“The Largesse of the Sea Maiden” was Denis Johnson’s first published collection of short stories in 25 years and his last work before he died of liver cancer. I never heard of him despite his receipt of the 2007 National Book Award for Tree of Smoke and having been a finalist for the Pulitzer Prize.
The testimonials on the book jacket included Zadie Smith, Philip Roth, Don Delillo, Louise Erdrich, George Saunders and other accomplished writers who all feel unworthy. The first story, “Silences”, makes such self-deprecating comments understandable. It is a series of interconnected vignettes from a shocking dinner party. There is a discussion about the difference between repentance and regret. “You repent the things you’ve done, and regret the chances you let get away.”
This short story collection is principally about repentance. Mr. Johnson plies the fringe elements of our society for his stories. The fact that he was an alcoholic, addicted to drugs, and spent time in a psyche ward, adds authenticity to his characters.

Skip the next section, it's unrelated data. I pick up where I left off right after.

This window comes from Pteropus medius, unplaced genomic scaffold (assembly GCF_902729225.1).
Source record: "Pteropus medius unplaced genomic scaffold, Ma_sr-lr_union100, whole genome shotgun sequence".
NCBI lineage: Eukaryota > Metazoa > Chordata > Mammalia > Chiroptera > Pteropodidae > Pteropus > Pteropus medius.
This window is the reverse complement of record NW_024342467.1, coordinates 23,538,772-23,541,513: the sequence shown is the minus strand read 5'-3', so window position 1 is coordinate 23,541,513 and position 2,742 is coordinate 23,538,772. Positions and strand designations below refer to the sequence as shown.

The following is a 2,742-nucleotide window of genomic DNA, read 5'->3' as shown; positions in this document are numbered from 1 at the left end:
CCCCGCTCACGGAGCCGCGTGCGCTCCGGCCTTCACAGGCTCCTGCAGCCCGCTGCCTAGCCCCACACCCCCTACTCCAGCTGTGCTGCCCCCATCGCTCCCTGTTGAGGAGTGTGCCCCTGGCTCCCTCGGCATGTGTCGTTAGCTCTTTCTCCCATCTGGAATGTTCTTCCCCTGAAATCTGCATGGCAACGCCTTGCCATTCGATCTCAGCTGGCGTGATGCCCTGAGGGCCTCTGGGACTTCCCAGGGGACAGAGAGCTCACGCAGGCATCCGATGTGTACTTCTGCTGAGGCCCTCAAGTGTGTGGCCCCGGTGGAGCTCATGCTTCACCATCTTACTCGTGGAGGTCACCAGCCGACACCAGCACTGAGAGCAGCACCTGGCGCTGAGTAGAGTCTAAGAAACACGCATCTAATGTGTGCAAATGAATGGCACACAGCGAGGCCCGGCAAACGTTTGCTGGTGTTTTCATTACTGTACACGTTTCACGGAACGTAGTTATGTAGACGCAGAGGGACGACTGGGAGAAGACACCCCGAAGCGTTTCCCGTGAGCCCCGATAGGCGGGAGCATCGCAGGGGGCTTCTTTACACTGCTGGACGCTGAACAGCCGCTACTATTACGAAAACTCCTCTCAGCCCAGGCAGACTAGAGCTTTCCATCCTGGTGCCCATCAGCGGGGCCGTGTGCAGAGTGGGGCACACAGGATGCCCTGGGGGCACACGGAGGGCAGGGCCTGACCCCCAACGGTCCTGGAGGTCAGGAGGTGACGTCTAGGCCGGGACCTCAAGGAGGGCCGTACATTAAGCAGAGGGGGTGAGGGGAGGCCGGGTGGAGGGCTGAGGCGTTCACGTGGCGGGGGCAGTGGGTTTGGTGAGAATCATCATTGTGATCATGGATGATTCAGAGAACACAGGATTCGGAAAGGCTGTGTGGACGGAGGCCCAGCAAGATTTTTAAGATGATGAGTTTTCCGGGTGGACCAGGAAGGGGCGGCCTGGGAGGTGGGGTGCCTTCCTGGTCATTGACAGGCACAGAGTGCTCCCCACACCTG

This is particularly true of the second short story “The Starlight of Idaho”. Cass is in a rehab facility again and he is writing to everyone he knows as part of his rehab. He is looking for salvation this time, but his family are almost all alumni of rehabs and penitentiaries, their mother genetically bequeathing her addictions and frailties to her children.
“Strangler Bob” occurs in a county jail. Three inmates are seeking a way out, but Strangler Bob predicts it will all be for naught as they will end up dead.
Mr. Johnson’s stories are in the first person and are conversational in style. Dialogue is often limited. A few of the stories’ principal characters are writers and poets. “Triumph Over the Grave” and “Doppelganger, Poltergeist” are examples. The former is an end of life tale, but is partly about writing. Essentially, you sit down write and ramble. These two stories are somewhat faithful to this theory. The latter story is about an Elvis theory and was not compelling.
“Tree of Smoke” is a novel that apparently takes place in Vietnam during that era for the U.S.. Mr. Johnson’s father was purportedly a liaison between USAID and the CIA. In essence, he was probably CIA. This may have given a younger Mr. Johnson some insight into the world of foreign intrigue. His body work, limited due to his addictions, however is more aligned with the themes in this last collection of his. The first story, and the title of this collection, is worth reading.